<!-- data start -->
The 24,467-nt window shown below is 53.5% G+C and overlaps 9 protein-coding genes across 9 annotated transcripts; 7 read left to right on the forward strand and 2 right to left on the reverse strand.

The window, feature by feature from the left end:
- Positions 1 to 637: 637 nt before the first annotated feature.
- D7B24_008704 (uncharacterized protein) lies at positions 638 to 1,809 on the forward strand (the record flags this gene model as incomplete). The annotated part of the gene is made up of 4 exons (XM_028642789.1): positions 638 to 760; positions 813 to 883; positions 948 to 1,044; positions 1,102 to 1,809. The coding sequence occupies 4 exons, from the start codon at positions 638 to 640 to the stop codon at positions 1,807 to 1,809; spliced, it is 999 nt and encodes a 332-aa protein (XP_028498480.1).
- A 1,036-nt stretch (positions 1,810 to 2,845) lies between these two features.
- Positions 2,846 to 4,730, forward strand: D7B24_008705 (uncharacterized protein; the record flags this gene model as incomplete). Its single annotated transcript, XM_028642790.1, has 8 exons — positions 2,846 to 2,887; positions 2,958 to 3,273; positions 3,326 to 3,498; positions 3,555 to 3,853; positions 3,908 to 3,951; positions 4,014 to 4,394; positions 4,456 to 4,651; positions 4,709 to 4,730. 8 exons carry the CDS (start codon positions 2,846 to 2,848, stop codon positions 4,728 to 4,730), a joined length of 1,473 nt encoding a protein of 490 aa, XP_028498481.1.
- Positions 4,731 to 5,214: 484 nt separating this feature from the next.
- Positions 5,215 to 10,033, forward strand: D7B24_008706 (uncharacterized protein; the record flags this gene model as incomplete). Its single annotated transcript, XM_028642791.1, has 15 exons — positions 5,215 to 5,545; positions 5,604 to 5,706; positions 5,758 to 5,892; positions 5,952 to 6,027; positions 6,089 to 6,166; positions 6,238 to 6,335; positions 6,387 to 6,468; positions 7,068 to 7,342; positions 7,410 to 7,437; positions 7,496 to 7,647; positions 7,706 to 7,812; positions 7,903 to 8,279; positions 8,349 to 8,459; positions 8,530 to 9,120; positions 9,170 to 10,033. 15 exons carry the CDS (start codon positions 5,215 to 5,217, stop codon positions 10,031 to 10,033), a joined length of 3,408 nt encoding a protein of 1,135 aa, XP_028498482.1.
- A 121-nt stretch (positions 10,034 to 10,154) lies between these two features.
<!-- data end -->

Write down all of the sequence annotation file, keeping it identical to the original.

The 24,467-nt window shown below is 53.5% G+C and overlaps 9 protein-coding genes across 9 annotated transcripts; 7 read left to right on the forward strand and 2 right to left on the reverse strand.

The window, feature by feature from the left end:
- Positions 1 to 637: 637 nt before the first annotated feature.
- D7B24_008704 (uncharacterized protein) lies at positions 638 to 1,809 on the forward strand (the record flags this gene model as incomplete). The annotated part of the gene is made up of 4 exons (XM_028642789.1): positions 638 to 760; positions 813 to 883; positions 948 to 1,044; positions 1,102 to 1,809. The coding sequence occupies 4 exons, from the start codon at positions 638 to 640 to the stop codon at positions 1,807 to 1,809; spliced, it is 999 nt and encodes a 332-aa protein (XP_028498480.1).
- A 1,036-nt stretch (positions 1,810 to 2,845) lies between these two features.
- Positions 2,846 to 4,730, forward strand: D7B24_008705 (uncharacterized protein; the record flags this gene model as incomplete). Its single annotated transcript, XM_028642790.1, has 8 exons — positions 2,846 to 2,887; positions 2,958 to 3,273; positions 3,326 to 3,498; positions 3,555 to 3,853; positions 3,908 to 3,951; positions 4,014 to 4,394; positions 4,456 to 4,651; positions 4,709 to 4,730. 8 exons carry the CDS (start codon positions 2,846 to 2,848, stop codon positions 4,728 to 4,730), a joined length of 1,473 nt encoding a protein of 490 aa, XP_028498481.1.
- Positions 4,731 to 5,214: 484 nt separating this feature from the next.
- Positions 5,215 to 10,033, forward strand: D7B24_008706 (uncharacterized protein; the record flags this gene model as incomplete). Its single annotated transcript, XM_028642791.1, has 15 exons — positions 5,215 to 5,545; positions 5,604 to 5,706; positions 5,758 to 5,892; positions 5,952 to 6,027; positions 6,089 to 6,166; positions 6,238 to 6,335; positions 6,387 to 6,468; positions 7,068 to 7,342; positions 7,410 to 7,437; positions 7,496 to 7,647; positions 7,706 to 7,812; positions 7,903 to 8,279; positions 8,349 to 8,459; positions 8,530 to 9,120; positions 9,170 to 10,033. 15 exons carry the CDS (start codon positions 5,215 to 5,217, stop codon positions 10,031 to 10,033), a joined length of 3,408 nt encoding a protein of 1,135 aa, XP_028498482.1.
- A 121-nt stretch (positions 10,034 to 10,154) lies between these two features.